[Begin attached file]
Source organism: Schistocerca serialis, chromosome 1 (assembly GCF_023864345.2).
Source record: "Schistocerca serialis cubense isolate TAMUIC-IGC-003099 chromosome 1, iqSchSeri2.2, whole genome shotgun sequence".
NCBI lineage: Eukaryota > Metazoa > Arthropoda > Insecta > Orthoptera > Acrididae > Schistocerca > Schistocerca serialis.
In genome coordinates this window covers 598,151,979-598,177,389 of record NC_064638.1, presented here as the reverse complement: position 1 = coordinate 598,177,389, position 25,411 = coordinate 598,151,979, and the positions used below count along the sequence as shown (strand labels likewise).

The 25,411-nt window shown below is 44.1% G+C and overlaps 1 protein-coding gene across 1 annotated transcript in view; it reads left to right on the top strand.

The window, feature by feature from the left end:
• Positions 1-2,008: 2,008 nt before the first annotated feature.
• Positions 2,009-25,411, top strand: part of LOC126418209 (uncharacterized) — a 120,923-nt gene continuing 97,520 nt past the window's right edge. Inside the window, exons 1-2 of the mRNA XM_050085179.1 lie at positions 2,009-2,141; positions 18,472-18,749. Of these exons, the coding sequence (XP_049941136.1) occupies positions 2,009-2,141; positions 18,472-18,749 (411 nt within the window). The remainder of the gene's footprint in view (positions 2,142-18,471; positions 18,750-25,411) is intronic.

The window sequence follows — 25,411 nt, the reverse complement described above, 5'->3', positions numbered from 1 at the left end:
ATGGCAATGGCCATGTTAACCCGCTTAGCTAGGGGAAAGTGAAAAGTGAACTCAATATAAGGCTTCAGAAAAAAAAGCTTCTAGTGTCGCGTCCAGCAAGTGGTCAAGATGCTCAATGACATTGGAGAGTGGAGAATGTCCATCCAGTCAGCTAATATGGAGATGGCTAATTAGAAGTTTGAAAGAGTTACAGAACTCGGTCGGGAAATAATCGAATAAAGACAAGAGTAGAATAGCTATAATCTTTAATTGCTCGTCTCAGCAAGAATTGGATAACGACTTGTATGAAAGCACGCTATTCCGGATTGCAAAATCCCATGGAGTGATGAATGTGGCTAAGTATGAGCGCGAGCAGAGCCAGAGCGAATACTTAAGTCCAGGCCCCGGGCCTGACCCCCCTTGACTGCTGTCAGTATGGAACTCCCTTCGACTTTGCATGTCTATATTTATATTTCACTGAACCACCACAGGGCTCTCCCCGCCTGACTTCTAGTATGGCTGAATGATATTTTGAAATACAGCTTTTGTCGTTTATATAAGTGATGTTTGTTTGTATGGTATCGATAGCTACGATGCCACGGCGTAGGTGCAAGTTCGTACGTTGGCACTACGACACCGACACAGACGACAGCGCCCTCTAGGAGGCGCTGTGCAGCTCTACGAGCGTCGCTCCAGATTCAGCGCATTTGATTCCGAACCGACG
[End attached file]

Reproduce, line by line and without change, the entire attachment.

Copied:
Source organism: Schistocerca serialis, chromosome 1 (assembly GCF_023864345.2).
Source record: "Schistocerca serialis cubense isolate TAMUIC-IGC-003099 chromosome 1, iqSchSeri2.2, whole genome shotgun sequence".
NCBI lineage: Eukaryota > Metazoa > Arthropoda > Insecta > Orthoptera > Acrididae > Schistocerca > Schistocerca serialis.
In genome coordinates this window covers 598,151,979-598,177,389 of record NC_064638.1, presented here as the reverse complement: position 1 = coordinate 598,177,389, position 25,411 = coordinate 598,151,979, and the positions used below count along the sequence as shown (strand labels likewise).

The 25,411-nt window shown below is 44.1% G+C and overlaps 1 protein-coding gene across 1 annotated transcript in view; it reads left to right on the top strand.

The window, feature by feature from the left end:
• Positions 1-2,008: 2,008 nt before the first annotated feature.
• Positions 2,009-25,411, top strand: part of LOC126418209 (uncharacterized) — a 120,923-nt gene continuing 97,520 nt past the window's right edge. Inside the window, exons 1-2 of the mRNA XM_050085179.1 lie at positions 2,009-2,141; positions 18,472-18,749. Of these exons, the coding sequence (XP_049941136.1) occupies positions 2,009-2,141; positions 18,472-18,749 (411 nt within the window). The remainder of the gene's footprint in view (positions 2,142-18,471; positions 18,750-25,411) is intronic.

The window sequence follows — 25,411 nt, the reverse complement described above, 5'->3', positions numbered from 1 at the left end:
ATGGCAATGGCCATGTTAACCCGCTTAGCTAGGGGAAAGTGAAAAGTGAACTCAATATAAGGCTTCAGAAAAAAAAGCTTCTAGTGTCGCGTCCAGCAAGTGGTCAAGATGCTCAATGACATTGGAGAGTGGAGAATGTCCATCCAGTCAGCTAATATGGAGATGGCTAATTAGAAGTTTGAAAGAGTTACAGAACTCGGTCGGGAAATAATCGAATAAAGACAAGAGTAGAATAGCTATAATCTTTAATTGCTCGTCTCAGCAAGAATTGGATAACGACTTGTATGAAAGCACGCTATTCCGGATTGCAAAATCCCATGGAGTGATGAATGTGGCTAAGTATGAGCGCGAGCAGAGCCAGAGCGAATACTTAAGTCCAGGCCCCGGGCCTGACCCCCCTTGACTGCTGTCAGTATGGAACTCCCTTCGACTTTGCATGTCTATATTTATATTTCACTGAACCACCACAGGGCTCTCCCCGCCTGACTTCTAGTATGGCTGAATGATATTTTGAAATACAGCTTTTGTCGTTTATATAAGTGATGTTTGTTTGTATGGTATCGATAGCTACGATGCCACGGCGTAGGTGCAAGTTCGTACGTTGGCACTACGACACCGACACAGACGACAGCGCCCTCTAGGAGGCGCTGTGCAGCTCTACGAGCGTCGCTCCAGATTCAGCGCATTTGATTCCGAACCGACG